thought as recently as last week he'd be leaning toward retirement, but he's found a different answer eight days later. Jackson believed he was in the worst of health, lamenting how it's become more challenging to get through an NBA season after two hip replacements, heart problems, a sore knee and painful kidney stones. But medical tests convinced him he could still make it. He acknowledged he's pretty much accomplished all there is in the game with his 11 NBA titles, that is of course, until a reporter mentioned he'd have the chance to three-peat for the fourth time in his coaching career.
"That's ridiculous," Jackson said.
Jackson's decision to coach the Lakers in the 2010-2011 season was announced by the team Thursday. And it speaks to how the Lakers are now in a stronger position to three-peat.
Whether or not Jackson returned, his legacy would've remained etched in stone. He has the most championships of any NBA coach. He established a new Lakers franchise record for regular season victories this season. He ranks first all-time in postseason history in winning percentage (69.7%) and victories (225). And Jackson's teams are 48-0 in playoff series after winning Game 1. More importantly, he demonstrates why managing egos and channeling talent trumps X's and O's and constant yelling.
“Count me in,” Jackson said in a statement Thursday. “After a couple weeks of deliberation, it is time to get back to the challenge of putting together a team that can defend its title in the 2010-11 season. It’ll be the last stand for me, and I hope a grand one.”
As impressive a feat it would be for Jackson to three-peat twice with the Bulls and the Lakers, that's not why Lakers fans should be celebrating Jackson's decision to stay. Beyond knowing this is a sign of good health, Jackson's return already addresses the Lakers most pressing off-season question only a day into free agency. While the rest of the basketball world can watch where LeBron James ultimately lands, the Lakers know the major piece of their roster will be there to fight off any teams trying to stock up for a shot against the Lakers.
Sure, there are still off-season questions the Lakers must address. The team and Derek Fisher are still in negotiations. The team is weighing whether they'd commit Shannon Brown to a long-term contract. They still have to see if any teams are actually interested in Jordan Farmar. And they'll determine whether second-round picks Devin Ebanks and Derrick Caracter will make the roster. But those issues are secondary compared to what Jackson's return means to the team.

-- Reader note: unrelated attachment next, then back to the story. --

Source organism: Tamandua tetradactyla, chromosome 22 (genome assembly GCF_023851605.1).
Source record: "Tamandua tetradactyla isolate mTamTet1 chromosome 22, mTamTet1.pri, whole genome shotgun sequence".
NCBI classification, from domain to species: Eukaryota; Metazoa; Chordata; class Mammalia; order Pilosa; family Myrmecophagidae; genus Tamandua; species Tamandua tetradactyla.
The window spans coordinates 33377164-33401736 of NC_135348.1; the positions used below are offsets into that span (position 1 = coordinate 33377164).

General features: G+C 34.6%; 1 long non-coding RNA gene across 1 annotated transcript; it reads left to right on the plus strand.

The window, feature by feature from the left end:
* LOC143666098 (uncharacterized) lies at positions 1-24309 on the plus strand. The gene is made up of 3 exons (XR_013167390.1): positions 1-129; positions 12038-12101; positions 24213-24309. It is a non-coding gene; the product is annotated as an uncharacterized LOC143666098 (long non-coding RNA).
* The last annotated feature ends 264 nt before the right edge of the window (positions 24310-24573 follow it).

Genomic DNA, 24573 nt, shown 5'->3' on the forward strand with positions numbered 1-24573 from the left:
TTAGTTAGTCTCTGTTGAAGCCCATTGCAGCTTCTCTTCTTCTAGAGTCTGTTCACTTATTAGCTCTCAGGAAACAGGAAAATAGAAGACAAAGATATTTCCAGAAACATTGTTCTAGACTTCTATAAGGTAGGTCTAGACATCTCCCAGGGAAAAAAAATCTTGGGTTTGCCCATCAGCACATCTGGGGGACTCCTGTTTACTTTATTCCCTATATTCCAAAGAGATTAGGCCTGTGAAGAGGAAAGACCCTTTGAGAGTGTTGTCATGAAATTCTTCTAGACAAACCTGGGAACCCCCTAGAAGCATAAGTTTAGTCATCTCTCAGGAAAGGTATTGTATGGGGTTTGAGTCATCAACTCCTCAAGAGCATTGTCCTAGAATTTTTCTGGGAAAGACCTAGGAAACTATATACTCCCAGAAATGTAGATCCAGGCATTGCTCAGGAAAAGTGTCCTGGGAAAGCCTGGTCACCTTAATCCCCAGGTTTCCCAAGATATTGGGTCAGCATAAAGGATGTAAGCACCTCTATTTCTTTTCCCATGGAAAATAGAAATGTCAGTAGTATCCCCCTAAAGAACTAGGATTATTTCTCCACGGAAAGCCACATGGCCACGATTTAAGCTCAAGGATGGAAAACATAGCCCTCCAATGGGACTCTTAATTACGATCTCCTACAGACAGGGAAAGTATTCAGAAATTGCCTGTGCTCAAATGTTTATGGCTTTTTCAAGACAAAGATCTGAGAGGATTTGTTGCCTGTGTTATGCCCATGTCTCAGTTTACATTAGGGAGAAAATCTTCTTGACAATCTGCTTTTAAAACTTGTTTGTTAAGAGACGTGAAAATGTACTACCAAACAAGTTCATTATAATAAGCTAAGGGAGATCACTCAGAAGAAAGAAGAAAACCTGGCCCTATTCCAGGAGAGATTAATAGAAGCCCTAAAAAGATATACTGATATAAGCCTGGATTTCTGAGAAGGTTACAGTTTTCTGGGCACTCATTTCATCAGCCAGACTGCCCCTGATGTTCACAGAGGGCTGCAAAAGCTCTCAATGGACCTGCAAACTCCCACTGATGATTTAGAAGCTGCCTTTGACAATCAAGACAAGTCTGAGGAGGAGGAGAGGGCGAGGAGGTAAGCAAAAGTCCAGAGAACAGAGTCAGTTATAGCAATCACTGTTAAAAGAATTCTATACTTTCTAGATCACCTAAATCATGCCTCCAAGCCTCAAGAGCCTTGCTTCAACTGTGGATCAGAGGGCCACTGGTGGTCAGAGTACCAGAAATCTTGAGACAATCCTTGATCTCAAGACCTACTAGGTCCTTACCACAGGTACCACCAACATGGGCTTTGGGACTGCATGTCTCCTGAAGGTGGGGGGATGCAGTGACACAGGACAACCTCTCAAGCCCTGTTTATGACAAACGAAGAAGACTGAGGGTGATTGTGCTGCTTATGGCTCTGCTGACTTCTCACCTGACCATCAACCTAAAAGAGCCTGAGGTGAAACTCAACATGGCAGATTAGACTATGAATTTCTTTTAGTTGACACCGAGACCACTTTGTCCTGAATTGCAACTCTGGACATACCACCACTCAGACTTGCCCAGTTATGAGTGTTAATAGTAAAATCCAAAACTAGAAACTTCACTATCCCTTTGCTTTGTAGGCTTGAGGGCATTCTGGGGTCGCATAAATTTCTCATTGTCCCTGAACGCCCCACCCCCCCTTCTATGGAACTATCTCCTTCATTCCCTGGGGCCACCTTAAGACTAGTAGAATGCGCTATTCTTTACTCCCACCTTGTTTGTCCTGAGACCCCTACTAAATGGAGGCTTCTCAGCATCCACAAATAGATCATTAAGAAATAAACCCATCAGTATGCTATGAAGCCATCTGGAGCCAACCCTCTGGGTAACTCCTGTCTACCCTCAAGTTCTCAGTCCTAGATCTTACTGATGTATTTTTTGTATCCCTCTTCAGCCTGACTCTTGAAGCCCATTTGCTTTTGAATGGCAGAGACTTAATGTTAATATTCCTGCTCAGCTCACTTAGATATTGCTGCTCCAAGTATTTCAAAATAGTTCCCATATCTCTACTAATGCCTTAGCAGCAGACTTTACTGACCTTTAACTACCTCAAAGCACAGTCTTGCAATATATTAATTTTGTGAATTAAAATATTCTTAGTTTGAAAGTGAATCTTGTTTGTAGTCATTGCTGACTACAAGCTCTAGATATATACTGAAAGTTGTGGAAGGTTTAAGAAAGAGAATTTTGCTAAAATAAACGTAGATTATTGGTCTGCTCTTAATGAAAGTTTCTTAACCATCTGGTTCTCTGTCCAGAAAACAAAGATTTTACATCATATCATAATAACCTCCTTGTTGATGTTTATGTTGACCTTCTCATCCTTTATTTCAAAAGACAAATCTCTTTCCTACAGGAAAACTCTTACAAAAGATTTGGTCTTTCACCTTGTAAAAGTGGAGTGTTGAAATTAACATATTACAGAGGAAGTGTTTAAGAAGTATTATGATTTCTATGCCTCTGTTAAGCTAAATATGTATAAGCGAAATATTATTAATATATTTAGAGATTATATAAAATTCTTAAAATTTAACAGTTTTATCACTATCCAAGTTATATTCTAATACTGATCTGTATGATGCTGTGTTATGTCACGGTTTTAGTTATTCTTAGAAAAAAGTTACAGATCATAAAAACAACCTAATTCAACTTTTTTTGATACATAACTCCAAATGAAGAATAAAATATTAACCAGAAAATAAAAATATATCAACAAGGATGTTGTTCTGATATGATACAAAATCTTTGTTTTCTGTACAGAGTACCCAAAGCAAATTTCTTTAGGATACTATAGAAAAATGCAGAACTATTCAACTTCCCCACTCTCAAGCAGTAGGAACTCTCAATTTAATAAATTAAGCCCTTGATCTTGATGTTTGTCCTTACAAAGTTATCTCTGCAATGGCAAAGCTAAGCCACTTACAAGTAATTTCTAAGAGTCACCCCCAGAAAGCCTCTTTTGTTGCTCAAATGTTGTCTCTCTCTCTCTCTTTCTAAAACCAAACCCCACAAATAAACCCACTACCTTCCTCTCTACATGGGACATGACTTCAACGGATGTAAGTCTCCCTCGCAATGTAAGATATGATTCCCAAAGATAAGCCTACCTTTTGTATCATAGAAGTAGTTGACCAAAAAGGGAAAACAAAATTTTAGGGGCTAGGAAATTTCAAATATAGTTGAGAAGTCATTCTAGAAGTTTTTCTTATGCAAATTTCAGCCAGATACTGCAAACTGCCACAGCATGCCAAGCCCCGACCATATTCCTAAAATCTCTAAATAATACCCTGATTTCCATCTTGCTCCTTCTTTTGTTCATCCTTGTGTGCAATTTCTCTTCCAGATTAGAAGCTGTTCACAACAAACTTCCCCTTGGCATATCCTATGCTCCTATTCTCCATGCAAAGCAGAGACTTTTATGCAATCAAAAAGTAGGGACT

With the Lakers' Kobe Bryant, Pau Gasol, Ron Artest, Lamar Odom and Andrew Bynum locked in to long-term deals, Jackson will coach a team that possesses great chemistry. Various injuries prevented the chemistry from fully blossoming, but Bryant, Gasol, Odom and Bynum plan to take it easy this off-season. Artest experienced a learning curve upon his arrival, but things finally clicked late in the Finals and he'll likely listen more to Jackson's suggestions next season. Complacency may set in from time to time, but Jackson's "last stand" remark surely provides the motivation they'll need.
Had Jackson decided not to stay, the Lakers would've had to worry about other issues. Beyond having to hire another coach and possibly new assistants, the Lakers would've experienced other growing pains. There would have been a transition phase with adopting to a new system. There would have been a chance the team wouldn't receive the coach's message as well as Jackson's. And the team may have fractured apart without Jackson's calm presence to oversee everything.
“We’re extremely pleased that Phil has decided to return,” Lakers General Manager Mitch Kupchak said in a statement. “With this most recent championship, we’ve now won five titles in the ten years he’s been our head coach and have been to the Finals in seven of those ten years, which is amazing. He’s not only the best coach for this team, but quite simply the best coach in the history of the NBA.”
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Photo: Lakers Coach Phil Jackson, along with family and friends, celebrates the NBA championship after defeating the Boston Celtics in Game 7 of the Finals. Credit: Wally Skalij/Los Angeles Times.